Unfortunately, my library guitktk was setup so this last option is easiest but I think its hard to combine and compose animations this way.

Current attempt

I'm still quite undecided on just about everything. Currently, I'm describing animations using nodes in the document tree.

group: id="animations"
  anim: target="drawing.-1.botleft.value"
        start=P(100, 100) end=P(300, 100) max_t=1 func=cube_root
    anim: target="drawing.-1.botleft.value"
          start=P(100, 200) end=P(300, 200) max_t=1
  anim: target="drawing.-2.botleft.value"
        start=P(100, 250) end=P(300, 250) max_t=1

and values are set each frame by calling animstep().

def interpolate(node, t):
    return node['start'] * (1 - t) + node['end'] * t

def animstep():
    t = cur_time() - doc['animations.start_t']
    finished = True
    anims = [(node, t) for node in doc['animations']]
    for node, _t in anims:
        _t = min(node['max_t'], _t) if node['max_t'] is not None else _t
        if _t == node['max_t']:
            for child in node:
                anims.append((child, t - node['max_t']))
            finished = False
        if "func" in node:
            _t = node["func"](_t)
        doc[node['target']] = interpolate(node, _t)
    return finished

Preview of current result

Topics not talked about

To use fewer frames or to better convey an impression, some more tricks can be used because the viewers are humans.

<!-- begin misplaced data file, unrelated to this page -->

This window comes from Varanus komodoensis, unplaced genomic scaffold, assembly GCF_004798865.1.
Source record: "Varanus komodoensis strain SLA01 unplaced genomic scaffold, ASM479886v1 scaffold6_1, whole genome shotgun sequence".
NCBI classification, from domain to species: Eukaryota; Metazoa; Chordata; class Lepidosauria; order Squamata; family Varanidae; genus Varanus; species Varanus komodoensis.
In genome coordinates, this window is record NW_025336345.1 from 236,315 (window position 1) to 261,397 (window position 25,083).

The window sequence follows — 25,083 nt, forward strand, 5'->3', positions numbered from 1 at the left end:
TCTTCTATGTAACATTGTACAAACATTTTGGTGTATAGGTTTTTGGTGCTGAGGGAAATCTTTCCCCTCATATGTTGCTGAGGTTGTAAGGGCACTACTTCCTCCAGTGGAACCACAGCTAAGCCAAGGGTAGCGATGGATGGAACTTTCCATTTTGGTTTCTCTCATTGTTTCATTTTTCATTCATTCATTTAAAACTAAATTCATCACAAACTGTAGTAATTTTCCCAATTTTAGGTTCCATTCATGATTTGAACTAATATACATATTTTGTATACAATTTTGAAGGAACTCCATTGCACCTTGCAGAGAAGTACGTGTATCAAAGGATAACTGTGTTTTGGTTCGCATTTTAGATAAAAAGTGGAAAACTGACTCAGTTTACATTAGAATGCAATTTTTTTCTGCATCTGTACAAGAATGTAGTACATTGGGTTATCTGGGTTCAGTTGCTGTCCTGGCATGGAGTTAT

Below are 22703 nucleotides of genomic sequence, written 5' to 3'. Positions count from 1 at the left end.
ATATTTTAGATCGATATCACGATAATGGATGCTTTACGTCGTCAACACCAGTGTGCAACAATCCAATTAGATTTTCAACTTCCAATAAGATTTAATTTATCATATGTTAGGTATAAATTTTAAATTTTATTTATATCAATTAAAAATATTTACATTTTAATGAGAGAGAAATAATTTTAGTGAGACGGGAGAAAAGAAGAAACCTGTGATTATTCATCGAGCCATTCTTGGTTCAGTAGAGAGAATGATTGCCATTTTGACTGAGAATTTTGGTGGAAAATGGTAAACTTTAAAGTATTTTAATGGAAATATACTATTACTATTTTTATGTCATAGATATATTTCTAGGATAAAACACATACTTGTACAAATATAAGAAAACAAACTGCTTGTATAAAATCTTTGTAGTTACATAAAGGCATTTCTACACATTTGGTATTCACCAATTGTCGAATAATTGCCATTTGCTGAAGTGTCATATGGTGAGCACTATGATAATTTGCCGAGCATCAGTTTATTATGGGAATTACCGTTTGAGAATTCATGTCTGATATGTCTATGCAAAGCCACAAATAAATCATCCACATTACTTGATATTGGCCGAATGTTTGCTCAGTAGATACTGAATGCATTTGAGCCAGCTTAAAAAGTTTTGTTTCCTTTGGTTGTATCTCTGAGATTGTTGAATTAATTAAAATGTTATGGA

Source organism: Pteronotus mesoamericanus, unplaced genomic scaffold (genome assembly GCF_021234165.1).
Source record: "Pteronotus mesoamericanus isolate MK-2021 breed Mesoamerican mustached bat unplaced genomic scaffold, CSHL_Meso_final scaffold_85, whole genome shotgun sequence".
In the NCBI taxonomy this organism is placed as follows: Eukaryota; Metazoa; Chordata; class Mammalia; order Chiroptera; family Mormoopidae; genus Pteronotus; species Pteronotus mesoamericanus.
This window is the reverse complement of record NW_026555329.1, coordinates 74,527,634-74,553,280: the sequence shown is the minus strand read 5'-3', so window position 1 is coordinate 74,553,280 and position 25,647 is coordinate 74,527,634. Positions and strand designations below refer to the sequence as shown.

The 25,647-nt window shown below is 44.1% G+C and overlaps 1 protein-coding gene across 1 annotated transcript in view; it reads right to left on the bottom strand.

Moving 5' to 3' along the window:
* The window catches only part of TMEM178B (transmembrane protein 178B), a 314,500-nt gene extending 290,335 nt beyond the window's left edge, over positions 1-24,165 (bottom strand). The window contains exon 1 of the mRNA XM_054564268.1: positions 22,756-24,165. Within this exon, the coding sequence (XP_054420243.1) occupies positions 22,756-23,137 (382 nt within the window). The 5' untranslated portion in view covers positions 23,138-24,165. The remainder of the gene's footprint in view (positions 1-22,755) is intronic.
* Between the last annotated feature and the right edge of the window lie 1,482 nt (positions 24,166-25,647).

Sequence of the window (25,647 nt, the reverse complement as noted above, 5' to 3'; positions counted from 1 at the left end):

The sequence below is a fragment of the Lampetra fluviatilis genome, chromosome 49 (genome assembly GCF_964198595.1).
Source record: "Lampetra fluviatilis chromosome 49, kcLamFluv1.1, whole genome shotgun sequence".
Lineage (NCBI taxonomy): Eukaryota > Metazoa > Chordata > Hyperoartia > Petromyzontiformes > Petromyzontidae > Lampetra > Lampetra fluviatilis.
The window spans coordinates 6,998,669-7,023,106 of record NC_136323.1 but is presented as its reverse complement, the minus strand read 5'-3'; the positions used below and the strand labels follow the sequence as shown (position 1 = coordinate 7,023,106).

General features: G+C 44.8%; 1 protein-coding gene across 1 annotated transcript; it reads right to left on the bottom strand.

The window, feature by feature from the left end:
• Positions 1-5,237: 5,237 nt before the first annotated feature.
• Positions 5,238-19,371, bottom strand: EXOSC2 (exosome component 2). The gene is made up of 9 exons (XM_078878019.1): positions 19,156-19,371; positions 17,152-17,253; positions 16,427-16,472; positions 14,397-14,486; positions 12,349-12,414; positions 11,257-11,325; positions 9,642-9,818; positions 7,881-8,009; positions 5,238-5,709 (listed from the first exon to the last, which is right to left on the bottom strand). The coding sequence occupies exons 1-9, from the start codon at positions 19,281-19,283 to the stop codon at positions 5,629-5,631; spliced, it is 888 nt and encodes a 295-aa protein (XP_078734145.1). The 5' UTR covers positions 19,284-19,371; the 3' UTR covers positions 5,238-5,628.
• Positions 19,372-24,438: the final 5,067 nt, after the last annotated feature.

For simple animations for UIs and slides, these probably won't come up.

Other topics that might come up but not mentioned here:


Some stuff that may be worth looking at.

I found this really nice comparison of different javascript animation libraries. Its great for quickly getting an idea of how different APIs work.

Popmotion is the last one on the list. It focused on UI animation and has almost everything discussed here.


[code] All "source code" before the very end in this post are for a non-existent library and shown purely for discussing potential APIs.

[frames] Even in some of the vector image programs, the software is mainly there to make creating frames more quickly (but still mostly manually) and applying affine transformations.

Its also possible to go the other way around and transform entire parts of a raster image.

Image sources

Posted on May 8, 2018